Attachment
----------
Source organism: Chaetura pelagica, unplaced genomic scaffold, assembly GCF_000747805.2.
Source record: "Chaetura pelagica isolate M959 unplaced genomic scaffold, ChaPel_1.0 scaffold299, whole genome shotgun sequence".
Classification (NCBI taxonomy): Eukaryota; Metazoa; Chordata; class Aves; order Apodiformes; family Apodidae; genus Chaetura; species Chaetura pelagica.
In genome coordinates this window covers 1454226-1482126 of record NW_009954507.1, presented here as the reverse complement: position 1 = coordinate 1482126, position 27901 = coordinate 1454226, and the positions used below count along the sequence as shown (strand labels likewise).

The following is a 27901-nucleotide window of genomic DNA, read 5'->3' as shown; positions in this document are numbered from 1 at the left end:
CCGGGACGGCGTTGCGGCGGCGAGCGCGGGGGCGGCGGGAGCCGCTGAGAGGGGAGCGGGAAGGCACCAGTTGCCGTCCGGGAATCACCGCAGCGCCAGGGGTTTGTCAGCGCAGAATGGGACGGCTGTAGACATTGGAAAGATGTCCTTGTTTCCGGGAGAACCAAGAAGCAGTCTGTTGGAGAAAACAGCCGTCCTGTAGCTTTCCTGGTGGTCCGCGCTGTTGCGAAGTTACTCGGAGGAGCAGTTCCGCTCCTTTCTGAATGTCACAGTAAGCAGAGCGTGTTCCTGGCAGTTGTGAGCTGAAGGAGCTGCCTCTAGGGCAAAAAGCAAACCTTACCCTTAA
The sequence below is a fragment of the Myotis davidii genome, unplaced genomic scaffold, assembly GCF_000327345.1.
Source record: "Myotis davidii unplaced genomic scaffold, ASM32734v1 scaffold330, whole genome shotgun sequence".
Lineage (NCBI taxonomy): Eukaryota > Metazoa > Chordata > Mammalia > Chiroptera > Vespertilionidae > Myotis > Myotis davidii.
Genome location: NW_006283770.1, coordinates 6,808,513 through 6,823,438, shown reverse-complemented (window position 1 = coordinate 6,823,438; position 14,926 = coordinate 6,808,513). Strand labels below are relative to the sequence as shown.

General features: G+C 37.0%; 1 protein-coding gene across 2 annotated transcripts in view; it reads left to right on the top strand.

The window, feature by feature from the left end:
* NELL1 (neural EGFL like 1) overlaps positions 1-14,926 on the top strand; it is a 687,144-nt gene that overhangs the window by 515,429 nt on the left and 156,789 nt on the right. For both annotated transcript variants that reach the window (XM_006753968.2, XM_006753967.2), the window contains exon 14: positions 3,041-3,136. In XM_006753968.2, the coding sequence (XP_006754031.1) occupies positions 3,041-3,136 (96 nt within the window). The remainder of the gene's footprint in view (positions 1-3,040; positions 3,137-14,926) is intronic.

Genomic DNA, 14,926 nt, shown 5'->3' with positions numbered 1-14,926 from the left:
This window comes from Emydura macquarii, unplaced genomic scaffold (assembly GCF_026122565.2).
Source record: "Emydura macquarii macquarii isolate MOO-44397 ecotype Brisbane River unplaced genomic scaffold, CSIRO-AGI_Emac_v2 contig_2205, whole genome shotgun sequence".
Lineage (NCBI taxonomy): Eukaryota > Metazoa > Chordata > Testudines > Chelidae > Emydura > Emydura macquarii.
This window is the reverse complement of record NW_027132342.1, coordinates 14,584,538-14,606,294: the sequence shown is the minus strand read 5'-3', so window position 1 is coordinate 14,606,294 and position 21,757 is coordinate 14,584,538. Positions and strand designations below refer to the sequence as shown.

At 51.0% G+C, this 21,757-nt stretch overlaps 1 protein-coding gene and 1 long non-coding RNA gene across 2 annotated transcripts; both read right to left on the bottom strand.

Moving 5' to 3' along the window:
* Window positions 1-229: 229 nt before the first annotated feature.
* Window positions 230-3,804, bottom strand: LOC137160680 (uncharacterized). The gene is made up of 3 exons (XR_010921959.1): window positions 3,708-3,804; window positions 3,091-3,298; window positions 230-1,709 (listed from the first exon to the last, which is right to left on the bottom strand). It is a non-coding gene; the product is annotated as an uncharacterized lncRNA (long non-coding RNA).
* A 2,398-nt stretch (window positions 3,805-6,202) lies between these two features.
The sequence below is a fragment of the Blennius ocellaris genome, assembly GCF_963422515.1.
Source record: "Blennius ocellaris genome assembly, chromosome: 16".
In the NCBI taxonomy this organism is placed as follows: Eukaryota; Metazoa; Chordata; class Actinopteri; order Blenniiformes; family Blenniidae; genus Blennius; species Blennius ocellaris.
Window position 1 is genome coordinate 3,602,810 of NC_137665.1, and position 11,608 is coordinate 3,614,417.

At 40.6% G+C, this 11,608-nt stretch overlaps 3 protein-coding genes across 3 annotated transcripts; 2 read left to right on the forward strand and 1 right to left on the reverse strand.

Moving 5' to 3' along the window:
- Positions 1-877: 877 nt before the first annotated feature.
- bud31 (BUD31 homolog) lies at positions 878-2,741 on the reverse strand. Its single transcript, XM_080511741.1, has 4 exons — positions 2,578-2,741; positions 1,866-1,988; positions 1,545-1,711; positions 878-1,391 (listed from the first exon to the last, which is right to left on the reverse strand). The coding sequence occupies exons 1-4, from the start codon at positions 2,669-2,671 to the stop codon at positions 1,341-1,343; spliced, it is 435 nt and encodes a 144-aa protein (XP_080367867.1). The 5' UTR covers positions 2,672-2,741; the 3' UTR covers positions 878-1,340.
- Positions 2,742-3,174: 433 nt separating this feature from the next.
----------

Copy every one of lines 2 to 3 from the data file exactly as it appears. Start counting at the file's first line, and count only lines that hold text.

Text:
Source record: "Chaetura pelagica isolate M959 unplaced genomic scaffold, ChaPel_1.0 scaffold299, whole genome shotgun sequence".
Classification (NCBI taxonomy): Eukaryota; Metazoa; Chordata; class Aves; order Apodiformes; family Apodidae; genus Chaetura; species Chaetura pelagica.